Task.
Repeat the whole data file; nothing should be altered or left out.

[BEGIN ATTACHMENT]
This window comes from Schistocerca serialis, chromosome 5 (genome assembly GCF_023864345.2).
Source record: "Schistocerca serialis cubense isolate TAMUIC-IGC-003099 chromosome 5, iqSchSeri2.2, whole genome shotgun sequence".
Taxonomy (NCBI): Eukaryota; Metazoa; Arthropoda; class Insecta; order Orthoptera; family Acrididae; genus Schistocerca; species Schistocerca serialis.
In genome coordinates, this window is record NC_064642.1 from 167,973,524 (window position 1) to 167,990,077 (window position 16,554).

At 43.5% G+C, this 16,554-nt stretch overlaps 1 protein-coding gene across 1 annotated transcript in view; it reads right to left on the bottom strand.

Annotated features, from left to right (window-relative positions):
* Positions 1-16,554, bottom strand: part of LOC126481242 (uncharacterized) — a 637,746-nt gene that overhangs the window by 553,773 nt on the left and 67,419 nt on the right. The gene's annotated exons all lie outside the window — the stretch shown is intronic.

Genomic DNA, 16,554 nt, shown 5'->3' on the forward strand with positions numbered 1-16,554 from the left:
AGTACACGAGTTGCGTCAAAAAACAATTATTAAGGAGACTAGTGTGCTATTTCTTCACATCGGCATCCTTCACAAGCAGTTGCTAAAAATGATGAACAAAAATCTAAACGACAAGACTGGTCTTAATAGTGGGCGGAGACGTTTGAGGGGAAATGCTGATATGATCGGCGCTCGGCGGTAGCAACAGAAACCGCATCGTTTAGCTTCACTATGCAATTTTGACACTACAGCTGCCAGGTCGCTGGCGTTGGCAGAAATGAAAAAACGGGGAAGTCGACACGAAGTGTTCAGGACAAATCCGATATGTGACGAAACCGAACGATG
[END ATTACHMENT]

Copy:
This window comes from Schistocerca serialis, chromosome 5 (genome assembly GCF_023864345.2).
Source record: "Schistocerca serialis cubense isolate TAMUIC-IGC-003099 chromosome 5, iqSchSeri2.2, whole genome shotgun sequence".
Taxonomy (NCBI): Eukaryota; Metazoa; Arthropoda; class Insecta; order Orthoptera; family Acrididae; genus Schistocerca; species Schistocerca serialis.
In genome coordinates, this window is record NC_064642.1 from 167,973,524 (window position 1) to 167,990,077 (window position 16,554).

At 43.5% G+C, this 16,554-nt stretch overlaps 1 protein-coding gene across 1 annotated transcript in view; it reads right to left on the bottom strand.

Annotated features, from left to right (window-relative positions):
* Positions 1-16,554, bottom strand: part of LOC126481242 (uncharacterized) — a 637,746-nt gene that overhangs the window by 553,773 nt on the left and 67,419 nt on the right. The gene's annotated exons all lie outside the window — the stretch shown is intronic.

Genomic DNA, 16,554 nt, shown 5'->3' on the forward strand with positions numbered 1-16,554 from the left:
AGTACACGAGTTGCGTCAAAAAACAATTATTAAGGAGACTAGTGTGCTATTTCTTCACATCGGCATCCTTCACAAGCAGTTGCTAAAAATGATGAACAAAAATCTAAACGACAAGACTGGTCTTAATAGTGGGCGGAGACGTTTGAGGGGAAATGCTGATATGATCGGCGCTCGGCGGTAGCAACAGAAACCGCATCGTTTAGCTTCACTATGCAATTTTGACACTACAGCTGCCAGGTCGCTGGCGTTGGCAGAAATGAAAAAACGGGGAAGTCGACACGAAGTGTTCAGGACAAATCCGATATGTGACGAAACCGAACGATG